Originally Posted by Gatorguy
from Dianne Hackborn:
Thanks for that. I think it's good that Dianne has posted this. Some parts do come across as making excuses, trying to say that flexibility and security over iOS are reasons their system performs worse in some areas and judging by the edits inadvertently managed to spread some misinformation about iOS.
I do think on some level they had different design goals but Dianne fails to point out that the original Android design was nothing like iOS either. It looked like a Blackberry/Symbian competitor. They only added iOS-like features to the OS in 2009, a full 2 years after the original iPhone came out, which definitely had hardware acceleration from the start.
They didn't even have a virtual keyboard until 2009:http://www.youtube.com/watch?v=zpfQISmjmVshttp://www.geek.com/articles/mobile/...id-15-2009058/
So Android 1.5 arrived around the time iOS 3.0 did. They did have 3rd party multitasking first but Dianne simply can't claim that the design goals are what causes the system sluggishness.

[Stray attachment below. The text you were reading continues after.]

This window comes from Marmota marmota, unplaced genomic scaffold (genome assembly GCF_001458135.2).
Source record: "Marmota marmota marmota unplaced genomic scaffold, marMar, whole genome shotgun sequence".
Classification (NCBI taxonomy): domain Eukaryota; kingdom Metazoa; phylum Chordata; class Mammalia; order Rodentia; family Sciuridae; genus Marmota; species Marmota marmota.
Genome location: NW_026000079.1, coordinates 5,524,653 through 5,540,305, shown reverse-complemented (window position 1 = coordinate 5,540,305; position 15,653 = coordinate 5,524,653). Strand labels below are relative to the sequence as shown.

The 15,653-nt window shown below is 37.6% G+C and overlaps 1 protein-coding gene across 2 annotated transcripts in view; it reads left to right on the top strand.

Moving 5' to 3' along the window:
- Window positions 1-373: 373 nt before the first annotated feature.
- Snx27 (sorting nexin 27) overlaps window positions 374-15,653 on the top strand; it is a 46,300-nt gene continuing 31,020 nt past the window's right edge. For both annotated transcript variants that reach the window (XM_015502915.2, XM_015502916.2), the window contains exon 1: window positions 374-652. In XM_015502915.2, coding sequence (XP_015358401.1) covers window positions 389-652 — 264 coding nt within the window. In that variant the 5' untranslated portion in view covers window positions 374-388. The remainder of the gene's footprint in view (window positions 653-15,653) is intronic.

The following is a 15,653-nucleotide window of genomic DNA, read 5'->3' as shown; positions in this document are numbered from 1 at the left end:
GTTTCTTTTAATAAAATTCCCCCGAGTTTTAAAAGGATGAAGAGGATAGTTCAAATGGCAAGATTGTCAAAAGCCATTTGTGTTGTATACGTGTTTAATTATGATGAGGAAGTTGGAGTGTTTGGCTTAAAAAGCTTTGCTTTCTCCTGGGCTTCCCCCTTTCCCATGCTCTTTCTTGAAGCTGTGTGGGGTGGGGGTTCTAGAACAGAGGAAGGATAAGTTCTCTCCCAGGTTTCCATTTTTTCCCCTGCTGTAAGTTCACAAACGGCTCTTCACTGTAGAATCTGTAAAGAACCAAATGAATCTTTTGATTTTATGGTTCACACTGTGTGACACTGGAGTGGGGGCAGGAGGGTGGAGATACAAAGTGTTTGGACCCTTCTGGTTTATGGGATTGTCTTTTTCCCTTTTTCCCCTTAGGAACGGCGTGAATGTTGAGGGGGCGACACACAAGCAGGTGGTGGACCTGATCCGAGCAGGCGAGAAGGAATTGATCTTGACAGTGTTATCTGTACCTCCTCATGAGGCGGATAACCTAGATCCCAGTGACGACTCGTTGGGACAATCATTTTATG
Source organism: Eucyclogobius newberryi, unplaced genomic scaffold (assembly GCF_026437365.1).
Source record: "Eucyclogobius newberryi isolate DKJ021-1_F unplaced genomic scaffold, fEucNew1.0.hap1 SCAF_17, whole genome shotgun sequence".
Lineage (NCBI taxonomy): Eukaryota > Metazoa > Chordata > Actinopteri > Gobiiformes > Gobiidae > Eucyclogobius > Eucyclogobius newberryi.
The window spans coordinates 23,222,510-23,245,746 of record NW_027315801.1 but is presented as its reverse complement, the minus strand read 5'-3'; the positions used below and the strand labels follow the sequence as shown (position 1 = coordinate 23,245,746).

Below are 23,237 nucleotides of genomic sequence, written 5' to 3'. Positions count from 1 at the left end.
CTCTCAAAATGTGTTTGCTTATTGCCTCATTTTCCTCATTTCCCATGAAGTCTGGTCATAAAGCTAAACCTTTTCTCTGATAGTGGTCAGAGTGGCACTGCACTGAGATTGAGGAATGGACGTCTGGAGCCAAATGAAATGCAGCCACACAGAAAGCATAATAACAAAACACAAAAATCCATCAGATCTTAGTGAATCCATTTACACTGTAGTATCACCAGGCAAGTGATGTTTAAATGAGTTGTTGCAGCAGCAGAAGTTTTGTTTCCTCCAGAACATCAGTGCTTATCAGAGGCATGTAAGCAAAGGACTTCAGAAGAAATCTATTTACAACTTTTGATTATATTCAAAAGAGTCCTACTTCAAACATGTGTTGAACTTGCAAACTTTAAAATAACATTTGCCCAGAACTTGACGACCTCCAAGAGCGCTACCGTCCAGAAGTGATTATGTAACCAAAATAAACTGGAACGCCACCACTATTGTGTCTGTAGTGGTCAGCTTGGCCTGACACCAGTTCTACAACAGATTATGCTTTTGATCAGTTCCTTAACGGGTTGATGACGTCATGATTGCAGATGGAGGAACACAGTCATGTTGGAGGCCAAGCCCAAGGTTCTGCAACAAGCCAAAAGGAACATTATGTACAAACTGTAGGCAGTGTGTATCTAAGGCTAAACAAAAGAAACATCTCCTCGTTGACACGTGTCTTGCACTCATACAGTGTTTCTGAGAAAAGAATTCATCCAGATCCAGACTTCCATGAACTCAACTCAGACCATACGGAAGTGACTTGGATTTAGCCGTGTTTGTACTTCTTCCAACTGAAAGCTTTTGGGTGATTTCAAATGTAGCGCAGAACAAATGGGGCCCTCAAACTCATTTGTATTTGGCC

Originally Posted by Dianne
A key goal of Android was to provide an open application platform, using application sandboxes to create a much more secure environment that doesn’t rely on a central authority to verify that applications do what they claim. To achieve this, it uses Linux process isolation and user IDs to prevent each application from being able to access the system or other application in ways that are not controlled and secure.
In fact this is very much like what iOS is doing with its views being composited by a separate thread, just at a less fine-grained but significantly more secure level.
Which would suggest that Android is the most secure mobile operating system. And yet it's not:http://www.zdnet.com/blog/security/c...-security/9698
Not just due to the App Store either and you can trust him, he's a doctor.
The fact of the matter is, Apple was way ahead of everyone when they pushed out the original iPhone and what everyone else has done is scrambled to incrementally improve on a ground-breaking development by copying it as closely as they can and refusing to acknowledge where they got their ideas from and then excusing the flaws instead of just coming out and saying that they can't get it right until they actually xerox Apple's source code and clone their end-to-end business model.